The Unified Rules of Mixed Martial Arts have been anything but unified over the past two years. Regulators are now at work attempting to remedy this ongoing issue.
The Association of Boxing Commissions and Combative Sports (ABC) rules and regulations committee decided Tuesday to open up the controversial grounded fighter rule in MMA to discussion, committee chair Sean Wheelock told ESPN. The goal is to eventually have a uniform rule across all jurisdictions.
Currently, the definition of a grounded fighter and when it's illegal to kick or knee one in the head varies by state. In commissions such as Nevada, New Jersey and Texas, the rule states that anything but the soles of a fighter's feet touching the mat means that the fighter is grounded and he cannot be kicked or kneed in the head.
In states such as California, New York and Florida, there is a caveat: A fighter cannot just put a single hand or finger down to become grounded; he or she must put both palms or both fists on the ground to become grounded, or have another part of his or her body on the mat, such as a knee.
Wheelock told ESPN the plan is to have a new grounded fighter rule approved in time for the annual ABC conference in July. At that time, the alteration of the rule would be brought to the ABC body for a vote. If passed, it would become part of the official Unified Rules of MMA, which is overseen by the ABC.
The ABC is the body that looks over athletic commissions that regulate combat sports in North America and beyond, including Brazil. Since Jan. 1, 2017, there has been a splintering of the ABC and the Unified Rules. A recent ABC survey showed that there are at least 10 MMA rule sets being used in North America, to the chagrin of the UFC, fighters and referees.
After a vote in 2016, the ABC approved a package of changes to the Unified Rules of MMA, including a new definition of a grounded fighter. The grounded fighter definition is significant, especially when it comes to health and safety, because it determines the legality of kicks and knees to the head in certain situations.
The new Unified Rules were supposed to go into effect across the board Jan. 1, 2017, but some state athletic commissions declined to pass them, and others were unable to get the changes cleared through their state legislature. The commissions against the new grounded fighter definition have cited health concerns.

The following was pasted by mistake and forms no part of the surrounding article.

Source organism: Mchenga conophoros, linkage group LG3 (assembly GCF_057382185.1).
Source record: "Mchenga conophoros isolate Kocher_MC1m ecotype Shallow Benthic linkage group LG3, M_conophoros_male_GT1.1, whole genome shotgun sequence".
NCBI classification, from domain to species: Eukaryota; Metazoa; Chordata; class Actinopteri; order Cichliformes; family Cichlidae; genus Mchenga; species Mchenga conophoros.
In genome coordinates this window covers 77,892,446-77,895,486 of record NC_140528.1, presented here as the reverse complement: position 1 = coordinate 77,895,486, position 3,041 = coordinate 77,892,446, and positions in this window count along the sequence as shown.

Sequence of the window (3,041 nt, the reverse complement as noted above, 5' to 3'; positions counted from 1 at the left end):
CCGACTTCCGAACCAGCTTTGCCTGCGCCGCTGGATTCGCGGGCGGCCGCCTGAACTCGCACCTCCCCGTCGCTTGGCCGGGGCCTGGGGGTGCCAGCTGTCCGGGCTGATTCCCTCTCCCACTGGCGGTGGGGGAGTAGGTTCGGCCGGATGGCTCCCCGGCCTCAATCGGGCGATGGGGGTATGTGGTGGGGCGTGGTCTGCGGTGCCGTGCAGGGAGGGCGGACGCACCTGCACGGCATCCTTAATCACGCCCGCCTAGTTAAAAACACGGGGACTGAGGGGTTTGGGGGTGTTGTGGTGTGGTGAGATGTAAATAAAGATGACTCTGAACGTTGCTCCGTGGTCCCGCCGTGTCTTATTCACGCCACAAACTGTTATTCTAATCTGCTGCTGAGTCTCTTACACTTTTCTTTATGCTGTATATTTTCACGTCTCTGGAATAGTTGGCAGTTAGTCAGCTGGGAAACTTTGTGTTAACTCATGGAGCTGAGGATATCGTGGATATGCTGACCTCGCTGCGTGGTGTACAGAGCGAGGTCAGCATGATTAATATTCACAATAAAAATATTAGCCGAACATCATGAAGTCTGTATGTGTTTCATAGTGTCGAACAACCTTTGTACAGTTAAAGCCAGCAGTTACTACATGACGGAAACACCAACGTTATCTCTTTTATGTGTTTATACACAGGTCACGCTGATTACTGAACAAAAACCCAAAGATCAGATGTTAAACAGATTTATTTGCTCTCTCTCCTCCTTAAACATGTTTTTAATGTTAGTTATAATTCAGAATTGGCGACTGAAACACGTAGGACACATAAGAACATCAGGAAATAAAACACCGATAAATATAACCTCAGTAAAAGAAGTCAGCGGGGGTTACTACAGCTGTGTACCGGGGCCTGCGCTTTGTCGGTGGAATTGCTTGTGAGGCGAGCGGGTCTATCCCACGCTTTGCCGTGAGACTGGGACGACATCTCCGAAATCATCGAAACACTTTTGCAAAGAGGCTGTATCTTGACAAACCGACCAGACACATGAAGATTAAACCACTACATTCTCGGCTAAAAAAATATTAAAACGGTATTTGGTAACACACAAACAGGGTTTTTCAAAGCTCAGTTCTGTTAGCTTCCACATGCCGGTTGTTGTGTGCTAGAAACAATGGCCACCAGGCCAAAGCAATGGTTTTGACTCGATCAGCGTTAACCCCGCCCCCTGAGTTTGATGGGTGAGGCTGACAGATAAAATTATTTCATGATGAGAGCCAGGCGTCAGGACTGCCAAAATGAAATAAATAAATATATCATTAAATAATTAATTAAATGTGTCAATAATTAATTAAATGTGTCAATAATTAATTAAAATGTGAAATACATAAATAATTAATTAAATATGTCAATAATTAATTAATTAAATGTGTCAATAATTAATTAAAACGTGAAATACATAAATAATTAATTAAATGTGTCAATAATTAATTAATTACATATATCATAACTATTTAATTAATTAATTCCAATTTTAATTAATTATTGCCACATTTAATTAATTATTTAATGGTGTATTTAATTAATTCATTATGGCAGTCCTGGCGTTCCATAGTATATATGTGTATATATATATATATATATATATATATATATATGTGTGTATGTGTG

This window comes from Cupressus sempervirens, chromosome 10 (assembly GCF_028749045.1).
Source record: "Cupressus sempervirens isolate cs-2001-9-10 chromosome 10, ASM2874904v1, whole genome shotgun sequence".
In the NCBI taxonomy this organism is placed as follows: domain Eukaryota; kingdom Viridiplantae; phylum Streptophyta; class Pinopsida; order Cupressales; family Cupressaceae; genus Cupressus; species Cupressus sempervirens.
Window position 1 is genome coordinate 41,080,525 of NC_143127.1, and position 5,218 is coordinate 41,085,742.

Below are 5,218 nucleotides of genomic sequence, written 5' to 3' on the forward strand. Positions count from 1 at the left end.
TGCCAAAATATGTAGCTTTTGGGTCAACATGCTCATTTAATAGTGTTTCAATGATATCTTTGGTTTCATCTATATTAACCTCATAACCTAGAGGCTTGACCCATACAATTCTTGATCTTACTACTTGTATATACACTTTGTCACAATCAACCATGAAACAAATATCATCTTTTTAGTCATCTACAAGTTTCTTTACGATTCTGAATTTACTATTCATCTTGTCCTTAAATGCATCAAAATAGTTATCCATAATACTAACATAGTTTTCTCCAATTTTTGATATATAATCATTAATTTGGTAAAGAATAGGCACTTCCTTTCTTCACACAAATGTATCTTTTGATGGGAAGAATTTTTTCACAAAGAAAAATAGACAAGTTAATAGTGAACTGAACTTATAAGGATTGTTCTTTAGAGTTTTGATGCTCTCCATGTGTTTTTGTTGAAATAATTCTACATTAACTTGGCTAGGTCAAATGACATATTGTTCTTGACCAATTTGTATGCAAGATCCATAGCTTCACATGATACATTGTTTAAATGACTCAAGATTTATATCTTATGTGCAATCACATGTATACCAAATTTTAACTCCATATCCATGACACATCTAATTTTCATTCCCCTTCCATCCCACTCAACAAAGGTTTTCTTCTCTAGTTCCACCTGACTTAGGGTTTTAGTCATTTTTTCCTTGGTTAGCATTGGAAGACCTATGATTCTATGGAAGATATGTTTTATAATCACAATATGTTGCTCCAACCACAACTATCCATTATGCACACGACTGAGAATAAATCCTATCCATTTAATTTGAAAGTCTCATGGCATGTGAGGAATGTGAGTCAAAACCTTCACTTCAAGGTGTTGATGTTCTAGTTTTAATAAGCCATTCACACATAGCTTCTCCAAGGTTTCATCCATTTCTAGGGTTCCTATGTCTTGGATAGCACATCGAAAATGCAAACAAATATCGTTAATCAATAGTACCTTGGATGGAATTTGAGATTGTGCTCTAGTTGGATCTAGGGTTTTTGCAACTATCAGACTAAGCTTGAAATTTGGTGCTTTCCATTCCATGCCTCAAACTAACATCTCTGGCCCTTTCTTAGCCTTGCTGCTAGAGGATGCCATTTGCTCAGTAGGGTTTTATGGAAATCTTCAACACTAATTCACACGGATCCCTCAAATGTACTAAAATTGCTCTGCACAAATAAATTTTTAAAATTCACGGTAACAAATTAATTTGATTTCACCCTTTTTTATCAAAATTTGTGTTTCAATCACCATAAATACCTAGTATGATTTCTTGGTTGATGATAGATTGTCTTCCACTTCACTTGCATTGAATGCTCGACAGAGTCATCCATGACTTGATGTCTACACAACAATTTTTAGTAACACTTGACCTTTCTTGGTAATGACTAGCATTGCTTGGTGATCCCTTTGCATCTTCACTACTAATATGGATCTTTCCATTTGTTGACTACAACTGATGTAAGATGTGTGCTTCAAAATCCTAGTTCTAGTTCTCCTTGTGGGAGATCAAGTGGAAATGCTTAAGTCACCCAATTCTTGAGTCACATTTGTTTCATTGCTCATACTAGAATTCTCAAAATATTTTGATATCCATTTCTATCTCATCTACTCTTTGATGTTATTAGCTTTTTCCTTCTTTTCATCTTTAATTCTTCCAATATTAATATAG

Now, there are different rules in different jurisdictions. For example, UFC light heavyweight champion Jon Jones was nearly disqualified for a foul at UFC 235 last month in Nevada for a knee strike to the head of Anthony Smith that would have been perfectly legal in California or New York.
Wheelock told ESPN the aim of the new rule -- whatever it will be -- is to make things uniform and as clear as possible, to avoid ongoing confusion.
"I know there are some high-level fighters that are confused by the current rule," Wheelock said. "I know there are some referees that are confused by it."
The UFC uses the Unified Rules of MMA when it regulates itself overseas, but is bound by athletic commission rules in whatever jurisdiction it holds an event in. That has led to UFC cards being held under different rule sets on a nearly weekly basis, which is a quandary almost unthinkable in other major sports.
"The MMA Rules and Regulations Committee is currently looking at restructuring the terminology and mechanics associated with the current Grounded Fighter rule under the Unified Rules of MMA," ABC president Mike Mazzulli wrote to ESPN in a statement. "They are putting their attention and efforts towards this goal to better clarify the rule, making it easier to understand not only for Fighters and Officials, but also for the fans of MMA."
Wheelock told ESPN the plan is to the make the rule "more understandable," but going back to the old rule is not on the table. He said the committee believes that the new rule is not unsafe and is working the way it should for the most part, because it is stopping fighters from placing just a single finger or hand down on the mat to become "grounded," slowing down the action in a bout.
Even if an alteration to the grounded fighter definition is approved by the ABC this summer and made a part of the Unified Rules, it still must be adopted by every jurisdiction individually, which is no guarantee.